The people (er, ‘lots of people’) have spoken. And they are miffed. The social-media universe (expanding, yet sometimes surprisingly small) was all atwitter with comments about the new logo accepted (momentarily) by The Gap after it opened up the opportunity to anyone who wanted to participate in a design contest. The entries ran into the many hundreds as individuals and small firms sought to score a designing coup by having their logo picked.
As things turned out, The Gap released the new logo and immediately became the target of a barrage of complaints both against the unnecessary efforts to redesign a respected logo and against the qualities of the chosen new logo. What does the brouhaha have to say about design and social-media marketing?
The clarion call for a new logo was made via Kristen Holden and 99Designs.com, where people were to post their designs with the chance of being the chosen winner of $500. Over forty-six hundred entries made the first cut/deadline and can be reviewed via the 99Designs website. A few designs offer adjusted or extended color palettes, but most stick with the navy blue and white of the original. The uses of various typefaces and empty space prove to be a fine primer to study the ways they effect our responses to logos. Many use a starkly modern (angular, generally sans-serif, thin) font, whereas others stress the foundation of the company in 1969 with a classic, slightly preppy (elegantly serifed) logo.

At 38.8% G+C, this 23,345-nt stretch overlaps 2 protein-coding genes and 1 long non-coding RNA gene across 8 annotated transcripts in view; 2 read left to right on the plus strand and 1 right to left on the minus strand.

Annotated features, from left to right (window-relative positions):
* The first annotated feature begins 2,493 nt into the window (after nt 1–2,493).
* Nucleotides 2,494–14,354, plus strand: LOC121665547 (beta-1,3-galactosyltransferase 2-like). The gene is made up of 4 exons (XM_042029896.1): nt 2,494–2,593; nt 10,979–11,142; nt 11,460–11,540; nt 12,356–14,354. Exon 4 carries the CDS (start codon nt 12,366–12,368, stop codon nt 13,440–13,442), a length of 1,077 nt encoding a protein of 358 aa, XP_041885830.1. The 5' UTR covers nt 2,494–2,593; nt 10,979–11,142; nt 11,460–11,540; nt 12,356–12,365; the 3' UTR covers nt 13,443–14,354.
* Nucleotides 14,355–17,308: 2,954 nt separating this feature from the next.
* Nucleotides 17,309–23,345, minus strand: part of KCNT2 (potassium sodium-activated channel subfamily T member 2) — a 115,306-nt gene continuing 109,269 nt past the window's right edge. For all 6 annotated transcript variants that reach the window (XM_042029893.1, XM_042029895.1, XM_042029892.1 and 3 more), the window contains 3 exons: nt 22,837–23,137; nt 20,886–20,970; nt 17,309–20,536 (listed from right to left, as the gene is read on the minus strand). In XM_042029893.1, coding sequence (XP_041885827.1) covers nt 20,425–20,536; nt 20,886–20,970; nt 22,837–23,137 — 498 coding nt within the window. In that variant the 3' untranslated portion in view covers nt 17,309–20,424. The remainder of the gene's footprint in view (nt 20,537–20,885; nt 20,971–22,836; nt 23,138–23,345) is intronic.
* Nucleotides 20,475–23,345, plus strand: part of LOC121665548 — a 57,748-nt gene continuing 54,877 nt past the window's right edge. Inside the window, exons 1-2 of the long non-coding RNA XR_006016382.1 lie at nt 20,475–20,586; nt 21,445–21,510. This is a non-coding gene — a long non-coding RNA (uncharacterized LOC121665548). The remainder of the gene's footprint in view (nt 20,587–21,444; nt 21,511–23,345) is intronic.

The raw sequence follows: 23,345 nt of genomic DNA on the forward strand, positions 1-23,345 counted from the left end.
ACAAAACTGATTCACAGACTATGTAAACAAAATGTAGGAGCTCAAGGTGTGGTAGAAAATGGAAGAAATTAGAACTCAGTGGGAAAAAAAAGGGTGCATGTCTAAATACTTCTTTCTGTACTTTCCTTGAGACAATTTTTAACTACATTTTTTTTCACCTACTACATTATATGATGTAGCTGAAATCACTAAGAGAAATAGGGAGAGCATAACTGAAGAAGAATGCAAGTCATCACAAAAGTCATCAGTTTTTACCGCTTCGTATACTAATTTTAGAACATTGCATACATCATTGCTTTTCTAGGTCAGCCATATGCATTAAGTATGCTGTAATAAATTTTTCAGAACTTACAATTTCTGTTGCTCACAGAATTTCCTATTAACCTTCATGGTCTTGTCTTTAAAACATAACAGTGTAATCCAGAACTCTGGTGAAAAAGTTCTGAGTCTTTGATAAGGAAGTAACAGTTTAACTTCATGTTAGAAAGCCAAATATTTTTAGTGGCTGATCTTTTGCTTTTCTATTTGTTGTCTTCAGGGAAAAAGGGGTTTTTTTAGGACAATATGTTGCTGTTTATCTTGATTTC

The one picked somehow manages to do neither. Its generic quality has been attacked on theof The Gap. The outcry there eventually convinced The Gap to return the ‘old’ logo within just a few days. One of the better design critiques is quoted in full here:
Julie Curtis: Seriously. How does a thick, squatty font say “modern, contemporary, elegant, stylish, chic, and simple”? That is what Gap is, to me. Simple, but beautiful and elegant clothes. I’m sorry, but the bold, short font really doesn’t evoke that sort of feeling. And the sad attempt at referencing the blue box logo is pointless when it directly conflicts with the readability of the word. The gradient in the box is an attempt to help the legibility of the P, since black and blue do NOT provide sufficient contrast for the eye. The old logo is one of the best clothing logos in use. It’s classic and obeys the laws of good design. Strong contrast, no tension in the composition and design, and instant recognition. No need to fix something that isn’t broken.
If still not convinced of the logo’s generic quality and mushy presentation, head over toto make your own version with your dog’s name, your baby’s first words, or whatever.
We do not want simply to sans serif font replaces a tall, white, serif one, and a graphic is tossed in as a seeming afterthought, whereas the original was the graphic.and the designer who might have won his/her $500 (not noted at 99Designs or at the Facebook page). Indeed, even The Gap has ‘admitted’ to a specific mistake (more on this tomorrow). But the overwhelming theme of the complaints is that the original was clear, legible, recognizable, and welcomed (though many also granted that an updating tweak might be of value), whereas the new one was anything but. Indeed, it broke from almost every element of the original: empty undefined space replaces a clear blue field, a squat, black,
If 500 people were asked to pick a favorite from the 4600-plus entries, I daresay we would get 490 answers. But apparently no one is willing to defend the one that was picked. What were the causes of that particular ‘epic fail’? We’ll wrestle with that question tomorrow…